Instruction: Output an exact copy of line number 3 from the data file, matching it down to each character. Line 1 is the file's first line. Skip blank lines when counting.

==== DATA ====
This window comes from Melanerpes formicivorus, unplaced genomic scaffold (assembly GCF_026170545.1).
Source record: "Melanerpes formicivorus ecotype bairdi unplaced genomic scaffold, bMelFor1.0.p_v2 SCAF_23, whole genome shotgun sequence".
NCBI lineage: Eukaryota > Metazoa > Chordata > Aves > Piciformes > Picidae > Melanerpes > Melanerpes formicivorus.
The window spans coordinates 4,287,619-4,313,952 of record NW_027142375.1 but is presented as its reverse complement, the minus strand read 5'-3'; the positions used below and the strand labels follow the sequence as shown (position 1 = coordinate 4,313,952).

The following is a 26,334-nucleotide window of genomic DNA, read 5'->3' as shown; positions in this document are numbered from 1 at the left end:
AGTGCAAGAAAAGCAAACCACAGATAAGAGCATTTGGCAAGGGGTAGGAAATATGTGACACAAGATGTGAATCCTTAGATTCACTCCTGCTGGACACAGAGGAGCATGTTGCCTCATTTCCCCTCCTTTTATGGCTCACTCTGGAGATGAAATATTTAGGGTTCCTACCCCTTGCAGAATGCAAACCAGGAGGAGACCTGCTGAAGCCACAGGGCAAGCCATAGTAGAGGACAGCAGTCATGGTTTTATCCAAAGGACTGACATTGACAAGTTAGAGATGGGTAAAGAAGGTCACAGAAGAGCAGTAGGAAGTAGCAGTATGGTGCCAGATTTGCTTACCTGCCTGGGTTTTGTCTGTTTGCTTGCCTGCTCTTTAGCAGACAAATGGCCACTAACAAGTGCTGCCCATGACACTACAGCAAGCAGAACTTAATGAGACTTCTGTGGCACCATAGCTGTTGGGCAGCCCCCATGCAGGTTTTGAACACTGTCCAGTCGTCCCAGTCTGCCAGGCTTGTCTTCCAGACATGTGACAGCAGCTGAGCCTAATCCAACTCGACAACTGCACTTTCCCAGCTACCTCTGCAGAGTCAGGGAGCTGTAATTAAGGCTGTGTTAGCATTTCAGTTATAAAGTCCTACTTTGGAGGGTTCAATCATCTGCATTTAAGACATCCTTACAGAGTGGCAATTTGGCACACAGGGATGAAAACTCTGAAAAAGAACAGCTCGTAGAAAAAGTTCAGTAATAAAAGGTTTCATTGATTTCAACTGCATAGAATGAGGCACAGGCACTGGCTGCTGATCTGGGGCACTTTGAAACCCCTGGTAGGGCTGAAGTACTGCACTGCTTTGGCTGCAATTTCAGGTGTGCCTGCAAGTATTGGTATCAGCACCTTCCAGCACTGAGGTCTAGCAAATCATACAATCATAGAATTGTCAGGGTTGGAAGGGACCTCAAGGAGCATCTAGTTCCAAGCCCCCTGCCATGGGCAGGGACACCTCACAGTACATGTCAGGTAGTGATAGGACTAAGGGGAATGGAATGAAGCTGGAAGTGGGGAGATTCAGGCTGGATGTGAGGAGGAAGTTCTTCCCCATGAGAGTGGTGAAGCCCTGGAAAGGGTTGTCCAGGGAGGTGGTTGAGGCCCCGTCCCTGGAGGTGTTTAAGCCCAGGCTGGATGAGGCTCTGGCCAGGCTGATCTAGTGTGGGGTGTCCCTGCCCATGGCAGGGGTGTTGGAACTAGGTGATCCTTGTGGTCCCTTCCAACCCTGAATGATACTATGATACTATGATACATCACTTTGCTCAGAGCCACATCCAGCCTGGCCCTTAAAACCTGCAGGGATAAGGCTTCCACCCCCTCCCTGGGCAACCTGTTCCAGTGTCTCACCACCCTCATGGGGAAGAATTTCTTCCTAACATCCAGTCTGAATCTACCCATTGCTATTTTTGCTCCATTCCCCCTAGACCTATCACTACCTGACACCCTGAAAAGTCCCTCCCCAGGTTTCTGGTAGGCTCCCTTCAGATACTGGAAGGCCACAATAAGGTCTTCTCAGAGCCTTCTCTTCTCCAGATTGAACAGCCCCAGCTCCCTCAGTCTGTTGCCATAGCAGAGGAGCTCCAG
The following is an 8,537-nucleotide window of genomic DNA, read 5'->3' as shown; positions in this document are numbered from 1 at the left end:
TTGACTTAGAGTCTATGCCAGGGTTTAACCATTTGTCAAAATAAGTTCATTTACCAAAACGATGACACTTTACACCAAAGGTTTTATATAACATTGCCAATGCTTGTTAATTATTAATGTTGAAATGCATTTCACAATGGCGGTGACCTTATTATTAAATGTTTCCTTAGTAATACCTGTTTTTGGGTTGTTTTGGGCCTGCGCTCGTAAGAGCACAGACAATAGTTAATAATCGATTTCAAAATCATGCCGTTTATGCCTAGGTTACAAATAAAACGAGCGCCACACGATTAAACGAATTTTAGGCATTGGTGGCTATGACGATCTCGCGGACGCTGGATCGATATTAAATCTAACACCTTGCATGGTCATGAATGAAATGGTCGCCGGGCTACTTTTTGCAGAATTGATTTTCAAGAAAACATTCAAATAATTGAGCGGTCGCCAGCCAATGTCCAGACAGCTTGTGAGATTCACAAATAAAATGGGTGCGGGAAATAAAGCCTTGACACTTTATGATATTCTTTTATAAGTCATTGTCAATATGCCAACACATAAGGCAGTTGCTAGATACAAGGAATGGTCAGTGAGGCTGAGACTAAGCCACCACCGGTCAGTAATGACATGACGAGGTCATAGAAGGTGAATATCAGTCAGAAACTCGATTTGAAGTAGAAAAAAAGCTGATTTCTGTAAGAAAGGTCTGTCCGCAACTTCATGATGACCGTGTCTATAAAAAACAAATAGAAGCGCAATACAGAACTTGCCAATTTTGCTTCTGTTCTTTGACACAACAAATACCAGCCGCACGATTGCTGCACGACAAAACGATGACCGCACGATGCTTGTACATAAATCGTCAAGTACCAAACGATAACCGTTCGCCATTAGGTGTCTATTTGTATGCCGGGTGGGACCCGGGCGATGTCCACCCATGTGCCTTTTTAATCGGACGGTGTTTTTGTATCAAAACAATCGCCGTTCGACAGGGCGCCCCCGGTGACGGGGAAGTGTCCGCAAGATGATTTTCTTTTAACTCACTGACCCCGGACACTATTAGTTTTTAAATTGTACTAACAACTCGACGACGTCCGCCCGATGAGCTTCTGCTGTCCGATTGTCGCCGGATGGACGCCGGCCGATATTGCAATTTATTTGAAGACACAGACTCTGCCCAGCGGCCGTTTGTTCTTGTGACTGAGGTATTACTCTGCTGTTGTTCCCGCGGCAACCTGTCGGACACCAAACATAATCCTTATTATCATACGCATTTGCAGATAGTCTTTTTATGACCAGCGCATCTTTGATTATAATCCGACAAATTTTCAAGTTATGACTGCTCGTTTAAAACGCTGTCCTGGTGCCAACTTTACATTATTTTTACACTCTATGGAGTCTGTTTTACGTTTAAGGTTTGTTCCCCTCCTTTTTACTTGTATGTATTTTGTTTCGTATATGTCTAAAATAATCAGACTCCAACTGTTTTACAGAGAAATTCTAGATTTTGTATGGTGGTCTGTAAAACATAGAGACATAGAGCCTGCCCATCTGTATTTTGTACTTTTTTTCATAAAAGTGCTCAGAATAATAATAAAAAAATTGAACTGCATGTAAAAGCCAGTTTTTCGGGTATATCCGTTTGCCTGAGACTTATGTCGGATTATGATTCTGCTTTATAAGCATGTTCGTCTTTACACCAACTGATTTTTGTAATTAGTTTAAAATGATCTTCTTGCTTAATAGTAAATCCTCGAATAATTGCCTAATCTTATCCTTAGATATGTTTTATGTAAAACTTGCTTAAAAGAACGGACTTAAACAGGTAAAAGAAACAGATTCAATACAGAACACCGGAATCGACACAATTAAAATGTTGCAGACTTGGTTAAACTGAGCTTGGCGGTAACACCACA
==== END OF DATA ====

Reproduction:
NCBI lineage: Eukaryota > Metazoa > Chordata > Aves > Piciformes > Picidae > Melanerpes > Melanerpes formicivorus.